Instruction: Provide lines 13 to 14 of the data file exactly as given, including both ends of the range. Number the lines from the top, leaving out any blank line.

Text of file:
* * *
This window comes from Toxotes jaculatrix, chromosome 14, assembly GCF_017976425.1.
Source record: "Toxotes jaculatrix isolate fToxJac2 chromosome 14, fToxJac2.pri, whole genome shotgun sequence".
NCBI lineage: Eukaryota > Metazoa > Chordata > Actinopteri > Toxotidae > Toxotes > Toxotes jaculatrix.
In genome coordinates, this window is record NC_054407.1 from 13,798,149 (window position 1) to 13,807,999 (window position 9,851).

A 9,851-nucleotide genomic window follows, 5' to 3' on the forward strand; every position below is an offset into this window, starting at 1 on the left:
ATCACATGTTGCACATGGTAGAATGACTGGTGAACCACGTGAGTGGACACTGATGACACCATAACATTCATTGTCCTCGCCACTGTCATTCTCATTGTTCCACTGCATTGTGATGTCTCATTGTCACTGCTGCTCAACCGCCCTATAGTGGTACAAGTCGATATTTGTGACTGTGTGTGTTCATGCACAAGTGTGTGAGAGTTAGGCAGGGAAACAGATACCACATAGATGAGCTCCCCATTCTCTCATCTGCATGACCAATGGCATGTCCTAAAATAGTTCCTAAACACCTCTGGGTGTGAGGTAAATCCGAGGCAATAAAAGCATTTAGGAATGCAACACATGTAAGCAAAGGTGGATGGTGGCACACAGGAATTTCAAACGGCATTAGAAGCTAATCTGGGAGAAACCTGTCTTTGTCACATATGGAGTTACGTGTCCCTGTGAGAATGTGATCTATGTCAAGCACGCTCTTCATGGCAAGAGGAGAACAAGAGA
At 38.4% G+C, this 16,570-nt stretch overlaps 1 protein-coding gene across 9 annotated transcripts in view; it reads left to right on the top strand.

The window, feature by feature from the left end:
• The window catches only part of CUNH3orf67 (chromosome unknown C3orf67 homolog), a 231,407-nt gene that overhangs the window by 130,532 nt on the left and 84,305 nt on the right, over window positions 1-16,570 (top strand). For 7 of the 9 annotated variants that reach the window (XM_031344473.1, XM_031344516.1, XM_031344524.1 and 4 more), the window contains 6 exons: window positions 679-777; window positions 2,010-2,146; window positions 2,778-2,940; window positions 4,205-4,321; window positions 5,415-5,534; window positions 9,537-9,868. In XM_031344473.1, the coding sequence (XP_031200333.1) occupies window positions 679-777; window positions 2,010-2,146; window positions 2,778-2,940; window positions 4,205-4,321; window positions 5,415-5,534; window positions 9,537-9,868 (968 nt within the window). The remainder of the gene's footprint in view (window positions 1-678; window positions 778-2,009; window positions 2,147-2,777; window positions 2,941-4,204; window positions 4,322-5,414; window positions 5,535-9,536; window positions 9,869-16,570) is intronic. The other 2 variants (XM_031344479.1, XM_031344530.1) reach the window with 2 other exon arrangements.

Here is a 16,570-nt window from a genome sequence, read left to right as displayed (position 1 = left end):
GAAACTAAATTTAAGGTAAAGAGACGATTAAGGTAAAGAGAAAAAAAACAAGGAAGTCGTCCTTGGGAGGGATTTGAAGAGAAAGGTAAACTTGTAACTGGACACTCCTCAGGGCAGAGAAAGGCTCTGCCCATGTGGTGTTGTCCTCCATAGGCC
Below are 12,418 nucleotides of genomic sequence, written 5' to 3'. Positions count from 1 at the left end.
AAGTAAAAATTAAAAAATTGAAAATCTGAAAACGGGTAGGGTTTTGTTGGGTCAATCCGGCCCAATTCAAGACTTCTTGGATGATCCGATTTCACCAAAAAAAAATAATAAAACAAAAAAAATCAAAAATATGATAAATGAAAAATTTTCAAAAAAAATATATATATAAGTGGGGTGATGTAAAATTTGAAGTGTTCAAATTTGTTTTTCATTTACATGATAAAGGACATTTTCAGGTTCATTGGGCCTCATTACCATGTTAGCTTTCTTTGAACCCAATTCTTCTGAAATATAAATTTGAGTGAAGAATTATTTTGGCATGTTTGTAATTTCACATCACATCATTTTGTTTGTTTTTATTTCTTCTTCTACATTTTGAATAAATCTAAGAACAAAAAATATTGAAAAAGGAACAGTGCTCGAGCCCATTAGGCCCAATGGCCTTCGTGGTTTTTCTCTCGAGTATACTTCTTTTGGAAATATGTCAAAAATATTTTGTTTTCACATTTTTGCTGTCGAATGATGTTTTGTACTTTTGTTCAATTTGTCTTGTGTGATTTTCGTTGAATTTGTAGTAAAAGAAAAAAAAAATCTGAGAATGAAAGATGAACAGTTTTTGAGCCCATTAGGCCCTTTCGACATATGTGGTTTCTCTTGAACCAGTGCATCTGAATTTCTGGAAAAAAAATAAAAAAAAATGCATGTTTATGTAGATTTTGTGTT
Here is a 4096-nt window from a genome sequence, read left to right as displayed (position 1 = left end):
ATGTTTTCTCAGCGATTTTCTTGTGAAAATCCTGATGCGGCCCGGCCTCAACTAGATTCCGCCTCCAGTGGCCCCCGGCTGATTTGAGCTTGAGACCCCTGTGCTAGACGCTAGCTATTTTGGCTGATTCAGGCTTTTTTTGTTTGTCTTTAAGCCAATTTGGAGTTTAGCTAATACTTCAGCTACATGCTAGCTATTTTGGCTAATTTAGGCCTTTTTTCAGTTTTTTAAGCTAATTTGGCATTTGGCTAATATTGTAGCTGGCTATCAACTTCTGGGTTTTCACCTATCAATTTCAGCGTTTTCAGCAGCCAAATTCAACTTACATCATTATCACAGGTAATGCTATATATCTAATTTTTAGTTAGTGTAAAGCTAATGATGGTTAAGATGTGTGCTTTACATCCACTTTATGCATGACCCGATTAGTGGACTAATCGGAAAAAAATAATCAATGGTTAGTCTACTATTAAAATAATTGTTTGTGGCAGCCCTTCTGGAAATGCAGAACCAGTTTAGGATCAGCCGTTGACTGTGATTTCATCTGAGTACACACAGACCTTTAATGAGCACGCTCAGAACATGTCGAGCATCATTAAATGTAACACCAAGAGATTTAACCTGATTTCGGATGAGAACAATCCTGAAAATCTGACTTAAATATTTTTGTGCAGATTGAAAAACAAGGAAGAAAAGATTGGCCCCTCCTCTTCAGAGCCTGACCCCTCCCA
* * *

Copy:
AAGTAAAAATTAAAAAATTGAAAATCTGAAAACGGGTAGGGTTTTGTTGGGTCAATCCGGCCCAATTCAAGACTTCTTGGATGATCCGATTTCACCAAAAAAAAATAATAAAACAAAAAAAATCAAAAATATGATAAATGAAAAATTTTCAAAAAAAATATATATATAAGTGGGGTGATGTAAAATTTGAAGTGTTCAAATTTGTTTTTCATTTACATGATAAAGGACATTTTCAGGTTCATTGGGCCTCATTACCATGTTAGCTTTCTTTGAACCCAATTCTTCTGAAATATAAATTTGAGTGAAGAATTATTTTGGCATGTTTGTAATTTCACATCACATCATTTTGTTTGTTTTTATTTCTTCTTCTACATTTTGAATAAATCTAAGAACAAAAAATATTGAAAAAGGAACAGTGCTCGAGCCCATTAGGCCCAATGGCCTTCGTGGTTTTTCTCTCGAGTATACTTCTTTTGGAAATATGTCAAAAATATTTTGTTTTCACATTTTTGCTGTCGAATGATGTTTTGTACTTTTGTTCAATTTGTCTTGTGTGATTTTCGTTGAATTTGTAGTAAAAGAAAAAAAAAATCTGAGAATGAAAGATGAACAGTTTTTGAGCCCATTAGGCCCTTTCGACATATGTGGTTTCTCTTGAACCAGTGCATCTGAATTTCTGGAAAAAAAATAAAAAAAAATGCATGTTTATGTAGATTTTGTGTT
Here is a 4096-nt window from a genome sequence, read left to right as displayed (position 1 = left end):